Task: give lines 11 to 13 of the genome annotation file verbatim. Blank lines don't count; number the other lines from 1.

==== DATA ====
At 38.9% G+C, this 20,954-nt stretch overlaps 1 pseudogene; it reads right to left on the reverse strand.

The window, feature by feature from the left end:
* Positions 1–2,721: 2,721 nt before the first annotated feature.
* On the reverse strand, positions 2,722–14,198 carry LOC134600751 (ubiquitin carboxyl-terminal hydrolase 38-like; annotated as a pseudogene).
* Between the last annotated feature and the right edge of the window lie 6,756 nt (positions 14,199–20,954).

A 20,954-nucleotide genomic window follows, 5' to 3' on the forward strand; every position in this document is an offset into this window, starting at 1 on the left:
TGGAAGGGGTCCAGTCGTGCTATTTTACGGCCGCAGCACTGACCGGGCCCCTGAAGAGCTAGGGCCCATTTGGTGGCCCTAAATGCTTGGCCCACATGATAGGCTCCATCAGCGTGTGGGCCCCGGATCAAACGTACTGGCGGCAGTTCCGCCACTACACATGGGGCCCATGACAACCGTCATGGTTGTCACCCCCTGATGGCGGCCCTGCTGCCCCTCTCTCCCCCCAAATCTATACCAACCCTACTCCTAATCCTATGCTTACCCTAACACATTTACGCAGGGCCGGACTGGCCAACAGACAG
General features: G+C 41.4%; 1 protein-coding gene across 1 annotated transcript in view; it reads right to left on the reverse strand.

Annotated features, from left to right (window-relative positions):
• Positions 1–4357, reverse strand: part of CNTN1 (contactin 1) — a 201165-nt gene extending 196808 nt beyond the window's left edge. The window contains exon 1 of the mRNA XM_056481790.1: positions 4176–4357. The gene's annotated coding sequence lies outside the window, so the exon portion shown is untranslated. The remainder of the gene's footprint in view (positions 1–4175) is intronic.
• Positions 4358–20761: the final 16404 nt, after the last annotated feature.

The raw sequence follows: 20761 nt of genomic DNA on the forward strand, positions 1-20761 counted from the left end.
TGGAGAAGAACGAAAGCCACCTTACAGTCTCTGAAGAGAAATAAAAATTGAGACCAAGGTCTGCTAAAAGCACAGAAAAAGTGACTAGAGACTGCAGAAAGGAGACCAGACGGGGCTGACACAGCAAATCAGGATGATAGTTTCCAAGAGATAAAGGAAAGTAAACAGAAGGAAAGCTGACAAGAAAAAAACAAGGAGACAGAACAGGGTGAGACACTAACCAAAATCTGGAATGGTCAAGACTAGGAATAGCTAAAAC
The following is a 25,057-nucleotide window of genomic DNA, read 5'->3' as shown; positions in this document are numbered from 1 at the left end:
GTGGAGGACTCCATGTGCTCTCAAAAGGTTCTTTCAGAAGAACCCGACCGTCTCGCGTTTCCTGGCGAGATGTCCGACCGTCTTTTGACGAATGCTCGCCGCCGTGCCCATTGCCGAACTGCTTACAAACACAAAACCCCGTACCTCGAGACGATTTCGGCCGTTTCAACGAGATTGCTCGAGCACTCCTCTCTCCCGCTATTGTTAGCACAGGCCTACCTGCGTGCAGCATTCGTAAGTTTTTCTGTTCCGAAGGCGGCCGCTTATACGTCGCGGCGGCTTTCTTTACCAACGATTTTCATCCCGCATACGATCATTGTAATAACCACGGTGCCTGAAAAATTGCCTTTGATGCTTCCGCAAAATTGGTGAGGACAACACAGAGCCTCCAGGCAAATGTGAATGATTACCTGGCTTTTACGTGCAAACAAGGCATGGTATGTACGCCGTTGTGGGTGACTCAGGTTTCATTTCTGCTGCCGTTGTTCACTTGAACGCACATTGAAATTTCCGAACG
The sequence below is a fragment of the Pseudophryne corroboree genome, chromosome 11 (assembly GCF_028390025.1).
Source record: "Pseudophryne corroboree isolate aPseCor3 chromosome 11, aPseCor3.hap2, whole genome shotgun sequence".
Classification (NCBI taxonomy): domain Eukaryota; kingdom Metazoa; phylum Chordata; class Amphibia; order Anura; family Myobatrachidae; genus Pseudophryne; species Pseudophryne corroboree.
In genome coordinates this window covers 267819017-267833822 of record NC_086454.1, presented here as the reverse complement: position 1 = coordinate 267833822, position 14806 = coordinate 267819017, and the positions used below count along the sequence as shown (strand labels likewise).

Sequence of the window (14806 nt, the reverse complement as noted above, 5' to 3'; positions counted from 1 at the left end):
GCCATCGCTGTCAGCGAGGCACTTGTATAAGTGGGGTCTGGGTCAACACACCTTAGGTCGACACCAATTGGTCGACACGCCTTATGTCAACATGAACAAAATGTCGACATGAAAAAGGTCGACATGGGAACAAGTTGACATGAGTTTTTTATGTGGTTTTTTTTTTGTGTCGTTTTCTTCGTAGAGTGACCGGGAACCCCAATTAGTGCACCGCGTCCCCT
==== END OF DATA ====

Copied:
• Positions 4358–20761: the final 16404 nt, after the last annotated feature.

The raw sequence follows: 20761 nt of genomic DNA on the forward strand, positions 1-20761 counted from the left end.
TGGAGAAGAACGAAAGCCACCTTACAGTCTCTGAAGAGAAATAAAAATTGAGACCAAGGTCTGCTAAAAGCACAGAAAAAGTGACTAGAGACTGCAGAAAGGAGACCAGACGGGGCTGACACAGCAAATCAGGATGATAGTTTCCAAGAGATAAAGGAAAGTAAACAGAAGGAAAGCTGACAAGAAAAAAACAAGGAGACAGAACAGGGTGAGACACTAACCAAAATCTGGAATGGTCAAGACTAGGAATAGCTAAAAC